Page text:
APNewsBreak: South Korea-backed app puts children at risk

21 Sep 2015 | Author: | No comments yet »

Canadian researchers help uncover problems with South Korean app putting children at risk.

Security researchers say they found critical weaknesses in a South Korean government-mandated child surveillance app — vulnerabilities that left the private lives of the country’s youngest citizens open to hackers.The Canadian researchers at Citizen Lab said they discovered 26 critical security flaws in the program “Smart Sheriff,” the mandatory South Korean child monitoring app. In separate reports released Sunday, Internet watchdog group Citizen Lab and German software auditing company Cure53 said they found a catalog of worrying problems with “Smart Sheriff,” the most popular of more than a dozen child monitoring programs that South Korea requires for new smartphones sold to minors. However, this case shows precisely how good intentions can end up seriously wrong — in this case, a government-promoted parental monitoring application actually putting children at greater, rather than less, risk of harm.” Researchers said children’s birth dates, phone numbers, browsing history and other personal data were being sent unencrypted.

Sometime afterward, Citizen Lab, based at the University of Toronto’s Munk School of Global Affairs, and Cure53, acting on a request from the Washington-based Open Technology Fund, began sifting through Smart Sheriff’s code. The Smart Sheriff app, available for Android and iPhone, helps to let parents know how much time their children are spending on their phones, and remotely block content.

Security researchers have asserted that, due to authentication weaknesses, ‘Smart Sheriff’ app can be easily hijacked, turned off or tricked into sending fake alerts to parents. The researchers also said that since most of the app’s weaknesses can be exploited at scale, thousands or even all of the app’s 380,000 users can potentially be compromised at once.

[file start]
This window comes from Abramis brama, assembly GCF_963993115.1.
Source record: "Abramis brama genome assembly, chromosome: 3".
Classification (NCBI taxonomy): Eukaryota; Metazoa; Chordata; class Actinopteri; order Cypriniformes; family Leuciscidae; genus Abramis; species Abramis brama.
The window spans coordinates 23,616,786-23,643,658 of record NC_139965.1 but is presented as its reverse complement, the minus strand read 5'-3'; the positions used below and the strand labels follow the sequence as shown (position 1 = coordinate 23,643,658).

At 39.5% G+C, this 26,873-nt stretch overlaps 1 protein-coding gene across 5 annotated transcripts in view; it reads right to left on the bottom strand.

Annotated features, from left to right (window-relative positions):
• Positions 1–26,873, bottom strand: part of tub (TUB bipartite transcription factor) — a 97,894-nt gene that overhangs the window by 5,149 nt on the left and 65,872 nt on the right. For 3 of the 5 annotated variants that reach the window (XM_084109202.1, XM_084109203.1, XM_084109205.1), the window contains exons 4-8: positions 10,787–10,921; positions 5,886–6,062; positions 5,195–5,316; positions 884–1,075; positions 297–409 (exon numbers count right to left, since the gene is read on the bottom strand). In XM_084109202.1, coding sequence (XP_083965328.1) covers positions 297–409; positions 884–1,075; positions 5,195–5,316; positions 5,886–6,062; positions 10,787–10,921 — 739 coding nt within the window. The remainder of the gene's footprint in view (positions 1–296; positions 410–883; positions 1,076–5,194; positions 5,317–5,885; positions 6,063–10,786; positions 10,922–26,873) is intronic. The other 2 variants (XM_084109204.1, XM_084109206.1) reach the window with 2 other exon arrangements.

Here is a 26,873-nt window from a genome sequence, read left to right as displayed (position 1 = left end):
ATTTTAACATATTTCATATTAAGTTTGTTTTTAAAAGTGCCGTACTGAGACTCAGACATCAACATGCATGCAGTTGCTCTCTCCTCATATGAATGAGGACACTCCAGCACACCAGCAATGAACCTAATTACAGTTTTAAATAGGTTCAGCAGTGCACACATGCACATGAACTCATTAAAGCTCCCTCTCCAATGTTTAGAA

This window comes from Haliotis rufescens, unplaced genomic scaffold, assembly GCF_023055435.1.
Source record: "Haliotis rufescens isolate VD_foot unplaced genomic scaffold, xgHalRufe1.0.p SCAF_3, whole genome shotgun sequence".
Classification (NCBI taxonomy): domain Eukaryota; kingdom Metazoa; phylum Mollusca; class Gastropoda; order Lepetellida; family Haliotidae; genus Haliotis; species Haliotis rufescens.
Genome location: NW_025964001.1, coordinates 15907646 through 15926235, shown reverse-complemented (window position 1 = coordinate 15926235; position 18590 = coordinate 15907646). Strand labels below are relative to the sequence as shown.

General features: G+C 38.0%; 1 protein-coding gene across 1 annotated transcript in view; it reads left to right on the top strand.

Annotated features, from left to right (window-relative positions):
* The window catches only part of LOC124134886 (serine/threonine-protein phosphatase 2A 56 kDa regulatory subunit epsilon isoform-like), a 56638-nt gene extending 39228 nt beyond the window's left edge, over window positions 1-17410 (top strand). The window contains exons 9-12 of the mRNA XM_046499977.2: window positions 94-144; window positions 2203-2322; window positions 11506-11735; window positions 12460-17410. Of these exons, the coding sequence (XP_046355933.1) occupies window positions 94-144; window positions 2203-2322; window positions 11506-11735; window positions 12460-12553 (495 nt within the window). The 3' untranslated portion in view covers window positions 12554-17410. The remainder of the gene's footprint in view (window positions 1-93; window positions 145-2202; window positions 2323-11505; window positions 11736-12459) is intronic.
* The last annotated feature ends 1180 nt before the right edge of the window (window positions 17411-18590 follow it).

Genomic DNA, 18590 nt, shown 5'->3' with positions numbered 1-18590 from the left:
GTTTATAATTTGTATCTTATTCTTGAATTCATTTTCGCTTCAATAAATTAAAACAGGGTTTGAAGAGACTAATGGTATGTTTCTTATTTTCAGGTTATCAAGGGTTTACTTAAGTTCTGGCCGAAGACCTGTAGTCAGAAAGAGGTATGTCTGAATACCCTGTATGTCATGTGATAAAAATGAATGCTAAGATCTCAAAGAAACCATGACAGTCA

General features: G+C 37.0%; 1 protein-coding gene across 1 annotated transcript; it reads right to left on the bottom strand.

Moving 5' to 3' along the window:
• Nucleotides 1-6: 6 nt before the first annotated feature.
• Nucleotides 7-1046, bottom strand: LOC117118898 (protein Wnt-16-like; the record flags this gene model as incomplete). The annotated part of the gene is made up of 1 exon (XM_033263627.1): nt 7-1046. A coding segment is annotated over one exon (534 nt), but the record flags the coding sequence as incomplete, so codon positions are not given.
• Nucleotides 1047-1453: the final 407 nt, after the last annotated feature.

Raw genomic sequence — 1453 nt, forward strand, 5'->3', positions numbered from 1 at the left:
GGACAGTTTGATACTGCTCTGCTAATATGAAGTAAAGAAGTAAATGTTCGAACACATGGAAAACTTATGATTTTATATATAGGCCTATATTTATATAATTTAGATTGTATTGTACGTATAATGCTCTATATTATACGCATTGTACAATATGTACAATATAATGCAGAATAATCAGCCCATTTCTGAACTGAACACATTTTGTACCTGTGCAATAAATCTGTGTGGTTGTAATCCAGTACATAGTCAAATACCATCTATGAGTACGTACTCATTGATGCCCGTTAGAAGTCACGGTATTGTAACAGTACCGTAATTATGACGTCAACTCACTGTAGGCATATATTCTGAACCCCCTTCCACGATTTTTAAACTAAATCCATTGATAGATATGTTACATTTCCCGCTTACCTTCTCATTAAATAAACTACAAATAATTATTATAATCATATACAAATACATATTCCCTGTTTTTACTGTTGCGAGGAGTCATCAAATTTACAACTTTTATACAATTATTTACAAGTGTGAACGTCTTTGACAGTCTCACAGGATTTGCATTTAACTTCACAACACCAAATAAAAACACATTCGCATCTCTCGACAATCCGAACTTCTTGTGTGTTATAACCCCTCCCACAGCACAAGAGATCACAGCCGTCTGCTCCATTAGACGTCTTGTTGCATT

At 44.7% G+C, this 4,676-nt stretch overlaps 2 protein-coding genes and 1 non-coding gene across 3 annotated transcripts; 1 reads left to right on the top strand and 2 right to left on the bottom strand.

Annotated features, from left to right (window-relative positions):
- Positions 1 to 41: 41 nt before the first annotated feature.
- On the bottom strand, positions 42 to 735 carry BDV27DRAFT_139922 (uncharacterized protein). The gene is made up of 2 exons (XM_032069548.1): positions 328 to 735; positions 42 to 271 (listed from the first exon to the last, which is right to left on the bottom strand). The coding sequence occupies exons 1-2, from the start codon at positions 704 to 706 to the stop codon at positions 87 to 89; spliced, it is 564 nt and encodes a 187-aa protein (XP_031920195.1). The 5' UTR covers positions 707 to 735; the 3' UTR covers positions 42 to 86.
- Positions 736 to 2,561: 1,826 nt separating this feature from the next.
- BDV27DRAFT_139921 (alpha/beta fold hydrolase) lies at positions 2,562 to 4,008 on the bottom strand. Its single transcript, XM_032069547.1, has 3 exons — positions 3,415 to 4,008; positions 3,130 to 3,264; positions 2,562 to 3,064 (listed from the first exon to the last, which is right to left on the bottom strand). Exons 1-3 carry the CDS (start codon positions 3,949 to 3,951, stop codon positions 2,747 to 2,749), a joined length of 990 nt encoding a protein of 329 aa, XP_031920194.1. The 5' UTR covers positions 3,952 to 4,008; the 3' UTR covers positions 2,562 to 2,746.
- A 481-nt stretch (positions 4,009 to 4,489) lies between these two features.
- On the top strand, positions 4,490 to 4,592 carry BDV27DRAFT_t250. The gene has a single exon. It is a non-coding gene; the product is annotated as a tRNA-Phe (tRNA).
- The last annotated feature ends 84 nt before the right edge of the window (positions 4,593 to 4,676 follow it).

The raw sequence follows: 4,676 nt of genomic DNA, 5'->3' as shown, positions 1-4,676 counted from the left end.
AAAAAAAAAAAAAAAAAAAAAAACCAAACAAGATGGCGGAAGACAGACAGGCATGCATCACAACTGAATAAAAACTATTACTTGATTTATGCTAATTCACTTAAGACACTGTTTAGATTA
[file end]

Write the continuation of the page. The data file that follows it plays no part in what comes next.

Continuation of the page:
Researchers were skeptical about the government-mandated program and should require special scrutiny as it monitor the personal moments of young South Koreans. “This situation raises serious concerns under international human rights law, given the potential of this government-supported mobile application to compromise user privacy, and the widespread adoption of the app as a result of the government mandate,” said Sarah McKune, a senior legal adviser, with The Citizen Lab But he was scathing about some of the other failures uncovered by Citizen Lab, giving the Smart Sheriff’s server infrastructure a security rating of zero out of 10.

Lee Kyung-hwa, a mother of two whose Cyber Parents Union On Net endorses child surveillance, says all the app needs is an upgrade. “If they knew that the apps infect and endanger their children, I don’t think any South Korean parents would want their children to have this monitoring app,” he said. Yoon Jiwon told The Associated Press that she had previously been put off by the way in which the battery-hungry app kept sending her misleading alerts about her sons being bullied, prompting her to cross-examine them about each chat and text message, breeding frustration and mistrust.

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